“What distinguishes great leaders from average ones is their ability to perceive the emerging nature and rules of a game as they are playing it.” Brian Arthur
Globalization, Technology and Information overload are making organizations, their environments and their activities more and more complex. For that reason, management science has turned toward complexity science to find appropriate models to help understand the challenges faced by organizations nowadays. An early conclusion of this approach is that managing complexity or managing in a complex environment requires specific sets of skills and tools.
I recently went to a seminar by Dave Snowden who has created a framework aimed at understanding the nature of contexts based on the relation between causes and effects, so appropriate tools are used and appropriate actions taken. This sensemaking framework is called the Cynefin framework. A Welsh word for a place where a being feels it ought to live. This blog is about what I have understood and gathered during that seminar.
The framework looks like a quadrant with two vertical sections, 'ordered' and 'unordered', and two domains per section, 'simple' and 'complicated' in 'ordered', and 'complex' and 'chaotic' in 'unordered'. There is also a 5th domain in the center of the quadrant called 'disordered'.
What is the nature of my system's context?
In the 'simple' domain, problems and solutions are known. There is a one-to-one relationship between cause and effect. The connection between system components is strong and centralized.
In the 'complicated' domain, problems and solutions are knowable. Here knowable simply means that deeper investigations are needed, it is not obvious. There is a one-to-many relationship between cause and effect. The connection between system components is strong and distributed.
In the 'complex' domain, problems or solutions are unknown. There is a many-to-many relationship between causes and effects. The relationship between causes and effects can only be identified with hindsight, it is called retrospective coherence. The connection between system components is weak and distributed.
'Chaos' is the realm of the unknowable and feedback loops. Nothing makes sense.
Situations that do not fit in any of the above domains because of a lack of information or are in transition go into the disorder domain.
The above characteristics of each domain are not always easy to identify so Dave Snowden recommends the use of narrative techniques to help determine the nature of the situation.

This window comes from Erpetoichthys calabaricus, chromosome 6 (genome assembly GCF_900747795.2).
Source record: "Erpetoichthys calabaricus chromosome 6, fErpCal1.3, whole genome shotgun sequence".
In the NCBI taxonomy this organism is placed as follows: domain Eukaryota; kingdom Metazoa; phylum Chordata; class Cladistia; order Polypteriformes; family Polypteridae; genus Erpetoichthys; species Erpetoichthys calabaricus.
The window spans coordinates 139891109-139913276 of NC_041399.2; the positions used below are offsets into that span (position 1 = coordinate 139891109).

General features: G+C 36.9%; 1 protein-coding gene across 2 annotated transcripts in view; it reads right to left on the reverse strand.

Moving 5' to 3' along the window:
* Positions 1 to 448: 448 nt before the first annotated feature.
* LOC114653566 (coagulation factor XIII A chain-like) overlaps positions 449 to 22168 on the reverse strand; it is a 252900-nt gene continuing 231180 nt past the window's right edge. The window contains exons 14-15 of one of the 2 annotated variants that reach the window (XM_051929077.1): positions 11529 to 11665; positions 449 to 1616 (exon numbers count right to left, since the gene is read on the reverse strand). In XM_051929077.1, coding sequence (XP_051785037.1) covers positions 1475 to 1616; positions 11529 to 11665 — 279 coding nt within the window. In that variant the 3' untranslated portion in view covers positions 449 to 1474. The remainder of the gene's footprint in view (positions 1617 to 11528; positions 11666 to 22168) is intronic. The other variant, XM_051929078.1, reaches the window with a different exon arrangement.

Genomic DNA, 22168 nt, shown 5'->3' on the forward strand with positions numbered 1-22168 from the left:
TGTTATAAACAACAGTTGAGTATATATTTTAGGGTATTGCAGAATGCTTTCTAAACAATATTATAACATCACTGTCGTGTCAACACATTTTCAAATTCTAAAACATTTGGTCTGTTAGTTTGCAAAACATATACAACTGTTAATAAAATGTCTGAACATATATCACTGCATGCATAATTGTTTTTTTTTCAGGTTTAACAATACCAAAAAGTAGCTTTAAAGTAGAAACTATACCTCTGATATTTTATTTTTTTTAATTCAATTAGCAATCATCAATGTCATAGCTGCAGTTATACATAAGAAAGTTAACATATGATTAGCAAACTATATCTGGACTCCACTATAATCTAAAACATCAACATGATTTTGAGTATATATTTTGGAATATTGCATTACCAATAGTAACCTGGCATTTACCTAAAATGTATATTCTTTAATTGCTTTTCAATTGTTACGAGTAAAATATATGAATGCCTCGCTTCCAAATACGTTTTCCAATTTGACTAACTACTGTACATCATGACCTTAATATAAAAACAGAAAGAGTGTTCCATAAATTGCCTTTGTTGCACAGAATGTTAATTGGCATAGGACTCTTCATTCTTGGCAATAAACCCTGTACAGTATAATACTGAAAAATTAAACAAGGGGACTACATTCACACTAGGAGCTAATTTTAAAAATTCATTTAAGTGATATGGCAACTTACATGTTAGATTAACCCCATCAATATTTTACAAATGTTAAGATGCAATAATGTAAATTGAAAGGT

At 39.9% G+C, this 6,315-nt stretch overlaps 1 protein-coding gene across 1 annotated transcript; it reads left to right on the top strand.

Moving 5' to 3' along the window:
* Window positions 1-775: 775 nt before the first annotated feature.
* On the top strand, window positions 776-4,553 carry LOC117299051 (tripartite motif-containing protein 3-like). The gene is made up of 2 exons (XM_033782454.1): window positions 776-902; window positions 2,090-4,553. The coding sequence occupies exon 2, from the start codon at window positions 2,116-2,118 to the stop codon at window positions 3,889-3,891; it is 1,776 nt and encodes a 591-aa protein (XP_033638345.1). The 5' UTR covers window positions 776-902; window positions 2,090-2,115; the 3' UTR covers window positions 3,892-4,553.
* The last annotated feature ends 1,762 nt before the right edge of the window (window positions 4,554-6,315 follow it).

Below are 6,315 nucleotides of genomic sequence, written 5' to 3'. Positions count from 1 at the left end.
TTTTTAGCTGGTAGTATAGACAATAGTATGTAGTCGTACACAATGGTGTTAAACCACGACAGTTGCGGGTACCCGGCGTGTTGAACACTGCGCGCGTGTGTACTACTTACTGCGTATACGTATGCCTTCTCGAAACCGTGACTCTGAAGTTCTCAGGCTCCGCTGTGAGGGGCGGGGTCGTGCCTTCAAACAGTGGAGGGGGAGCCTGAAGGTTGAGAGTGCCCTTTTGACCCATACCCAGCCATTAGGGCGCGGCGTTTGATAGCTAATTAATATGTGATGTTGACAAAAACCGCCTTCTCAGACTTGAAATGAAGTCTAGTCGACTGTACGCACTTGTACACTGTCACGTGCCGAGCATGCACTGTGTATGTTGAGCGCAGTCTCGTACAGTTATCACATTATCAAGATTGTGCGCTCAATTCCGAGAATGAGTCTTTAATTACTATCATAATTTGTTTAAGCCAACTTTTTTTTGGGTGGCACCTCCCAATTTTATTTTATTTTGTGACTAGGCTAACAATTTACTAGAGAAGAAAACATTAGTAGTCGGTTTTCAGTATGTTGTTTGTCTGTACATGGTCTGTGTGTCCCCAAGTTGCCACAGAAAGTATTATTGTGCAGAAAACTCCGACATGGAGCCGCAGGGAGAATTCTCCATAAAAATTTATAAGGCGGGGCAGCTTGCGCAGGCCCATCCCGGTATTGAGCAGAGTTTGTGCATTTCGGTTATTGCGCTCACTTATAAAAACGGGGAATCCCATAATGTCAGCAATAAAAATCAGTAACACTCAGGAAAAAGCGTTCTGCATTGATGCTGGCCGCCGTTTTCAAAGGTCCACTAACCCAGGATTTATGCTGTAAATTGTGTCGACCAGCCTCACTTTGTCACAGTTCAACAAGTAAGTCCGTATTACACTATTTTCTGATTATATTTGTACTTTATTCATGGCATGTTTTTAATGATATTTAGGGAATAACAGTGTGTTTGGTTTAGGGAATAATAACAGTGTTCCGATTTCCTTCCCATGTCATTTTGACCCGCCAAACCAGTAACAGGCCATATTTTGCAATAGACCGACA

What do I do?
In the simple domain, the right approach is 'sense the facts, categorize them and respond'. Best practices, processes and autocratic management work very well in that domain.
In the complicated domain, the decision path is 'sense the facts, analyze them and respond'. This is the realm of experts, good practice and systems thinking. Finding the right solution(s) can be time consuming in the complicated domain.
In the complex domain, solutions can only emerge, therefore the right approach is to probe first and then analyze and respond. While probing, the key is to find desirable patterns and ways to consolidate or amplify them. Iterative approaches are adapted. Rules that facilitate emergence replace processes.
In chaos, the decision model is 'act, sense, respond'. Nothing makes sense and just observing may have consequences therefore it is necessary to act until the situation moves to another domain.
If a situation is in the disorder domain, it suggests that it has to be broken down into constituents that can then be allocated to other domains.
Where do I want my system to be?
The Cynefin framework is not a categorization framework; systems or situations can overlap different domains and move from domains to others. In fact visualizing these movements thanks to the Cynefin framework helps understand changes within systems. Furthermore there is no domain deemed to be intrinsically a better place to be than the others. However depending on the type of system under study some domains might be more adapted than others.
For instance being in the simple domain is not necessarily, rather counter intuitively, the best place to be for an organization because the risk of falling into 'chaos’ due to complacency is very high. It is typically what happens when a corporate, not sufficiently aware of its environment, suddenly starts losing consequent market share because of a competitor disruptive innovation.
Organizations more often find themselves in the complicated or complex domain, or both which is perfectly fine as long as the tools used are adapted to the domain. The most common pitfall in these domains is 'entrained thinking' i.e. re-applying what has worked before, without ensuring that the ontology remains the same. The risk is particularly strong in these domains because the shift from one to the other may not be obvious although they are fundamentally different, one is ordered and the other unordered.
Finally, although corporates do not want to be 'in chaos', some Management gurus advise that organizations should try to set themselves at the edge of chaos to favor innovation. It may be a good punctual technique but probably difficult to maintain in the long run.
Logically, as the rise of complexity in organizations increases, so does the need for sensemaking capabilities. Sensemaking is now taught by the MIT Sloan School of Management as one of the four leadership capabilities alongside relating, visioning and inventing. With the Cynefin framework, Dave Snowden provides us with a tool to help us take the first step toward ‘making sense’ by understanding the nature of situations.